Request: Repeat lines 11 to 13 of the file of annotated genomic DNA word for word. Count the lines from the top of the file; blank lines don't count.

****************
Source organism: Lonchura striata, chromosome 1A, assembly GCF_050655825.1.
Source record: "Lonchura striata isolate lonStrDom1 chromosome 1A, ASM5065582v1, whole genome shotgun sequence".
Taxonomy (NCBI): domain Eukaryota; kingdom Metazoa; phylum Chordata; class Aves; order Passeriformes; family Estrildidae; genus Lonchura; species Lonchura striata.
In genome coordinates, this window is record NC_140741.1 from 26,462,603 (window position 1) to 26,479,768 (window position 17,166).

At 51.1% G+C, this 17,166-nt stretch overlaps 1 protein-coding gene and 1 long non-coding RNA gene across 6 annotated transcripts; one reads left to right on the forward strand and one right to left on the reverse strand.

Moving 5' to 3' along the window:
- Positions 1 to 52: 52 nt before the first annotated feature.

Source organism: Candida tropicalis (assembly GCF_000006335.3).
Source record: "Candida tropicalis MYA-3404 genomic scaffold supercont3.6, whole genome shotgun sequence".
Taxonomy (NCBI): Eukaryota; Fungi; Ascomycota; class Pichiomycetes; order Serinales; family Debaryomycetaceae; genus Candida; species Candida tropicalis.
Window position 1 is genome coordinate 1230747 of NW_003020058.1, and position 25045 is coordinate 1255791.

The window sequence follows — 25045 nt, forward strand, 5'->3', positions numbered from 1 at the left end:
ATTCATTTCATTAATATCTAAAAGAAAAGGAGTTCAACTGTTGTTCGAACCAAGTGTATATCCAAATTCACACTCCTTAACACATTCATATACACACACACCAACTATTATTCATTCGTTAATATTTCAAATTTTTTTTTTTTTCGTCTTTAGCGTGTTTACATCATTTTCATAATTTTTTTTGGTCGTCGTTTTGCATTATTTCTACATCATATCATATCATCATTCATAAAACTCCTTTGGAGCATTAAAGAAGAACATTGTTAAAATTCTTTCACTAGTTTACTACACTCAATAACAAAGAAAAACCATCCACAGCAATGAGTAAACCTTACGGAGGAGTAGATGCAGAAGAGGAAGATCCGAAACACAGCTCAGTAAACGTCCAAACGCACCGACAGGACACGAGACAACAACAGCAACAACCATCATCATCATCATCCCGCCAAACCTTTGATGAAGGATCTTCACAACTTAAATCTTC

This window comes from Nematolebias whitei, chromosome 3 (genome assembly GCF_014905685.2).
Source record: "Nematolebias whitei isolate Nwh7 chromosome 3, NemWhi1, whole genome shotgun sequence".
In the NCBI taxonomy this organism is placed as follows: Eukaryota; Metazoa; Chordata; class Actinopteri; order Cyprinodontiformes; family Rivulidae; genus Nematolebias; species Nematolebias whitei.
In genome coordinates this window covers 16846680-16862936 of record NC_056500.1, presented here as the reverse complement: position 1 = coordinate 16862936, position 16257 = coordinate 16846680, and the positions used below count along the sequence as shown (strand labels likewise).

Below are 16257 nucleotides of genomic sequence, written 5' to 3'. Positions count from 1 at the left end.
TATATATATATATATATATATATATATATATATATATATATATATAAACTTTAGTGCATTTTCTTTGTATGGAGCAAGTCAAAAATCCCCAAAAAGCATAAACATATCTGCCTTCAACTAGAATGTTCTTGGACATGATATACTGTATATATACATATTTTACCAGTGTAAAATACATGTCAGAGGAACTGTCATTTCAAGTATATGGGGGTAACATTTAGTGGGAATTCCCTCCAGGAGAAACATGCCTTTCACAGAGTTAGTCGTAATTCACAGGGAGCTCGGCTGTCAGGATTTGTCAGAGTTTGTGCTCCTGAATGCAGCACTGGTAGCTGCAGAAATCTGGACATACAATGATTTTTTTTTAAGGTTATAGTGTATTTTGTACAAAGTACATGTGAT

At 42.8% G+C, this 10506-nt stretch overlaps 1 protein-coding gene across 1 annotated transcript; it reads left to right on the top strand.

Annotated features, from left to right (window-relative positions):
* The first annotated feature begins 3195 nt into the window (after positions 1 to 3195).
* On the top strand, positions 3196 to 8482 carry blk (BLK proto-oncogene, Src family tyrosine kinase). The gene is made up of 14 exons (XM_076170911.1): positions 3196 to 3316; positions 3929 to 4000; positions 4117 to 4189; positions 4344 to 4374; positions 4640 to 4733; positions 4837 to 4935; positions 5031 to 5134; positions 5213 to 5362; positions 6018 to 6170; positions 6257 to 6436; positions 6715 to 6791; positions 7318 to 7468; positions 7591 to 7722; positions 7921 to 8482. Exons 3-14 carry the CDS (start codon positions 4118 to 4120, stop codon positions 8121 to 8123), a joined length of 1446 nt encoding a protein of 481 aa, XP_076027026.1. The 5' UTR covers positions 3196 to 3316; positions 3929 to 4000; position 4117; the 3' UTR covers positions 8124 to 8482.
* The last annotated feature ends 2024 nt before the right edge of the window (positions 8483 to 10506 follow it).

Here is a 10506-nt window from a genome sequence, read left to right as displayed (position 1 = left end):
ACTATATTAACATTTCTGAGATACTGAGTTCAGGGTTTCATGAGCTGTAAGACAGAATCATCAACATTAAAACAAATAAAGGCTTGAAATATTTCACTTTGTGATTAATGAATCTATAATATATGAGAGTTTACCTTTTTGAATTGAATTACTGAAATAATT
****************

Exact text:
Window position 1 is genome coordinate 1230747 of NW_003020058.1, and position 25045 is coordinate 1255791.

The window sequence follows — 25045 nt, forward strand, 5'->3', positions numbered from 1 at the left end:
ATTCATTTCATTAATATCTAAAAGAAAAGGAGTTCAACTGTTGTTCGAACCAAGTGTATATCCAAATTCACACTCCTTAACACATTCATATACACACACACCAACTATTATTCATTCGTTAATATTTCAAATTTTTTTTTTTTTCGTCTTTAGCGTGTTTACATCATTTTCATAATTTTTTTTGGTCGTCGTTTTGCATTATTTCTACATCATATCATATCATCATTCATAAAACTCCTTTGGAGCATTAAAGAAGAACATTGTTAAAATTCTTTCACTAGTTTACTACACTCAATAACAAAGAAAAACCATCCACAGCAATGAGTAAACCTTACGGAGGAGTAGATGCAGAAGAGGAAGATCCGAAACACAGCTCAGTAAACGTCCAAACGCACCGACAGGACACGAGACAACAACAGCAACAACCATCATCATCATCATCCCGCCAAACCTTTGATGAAGGATCTTCACAACTTAAATCTTC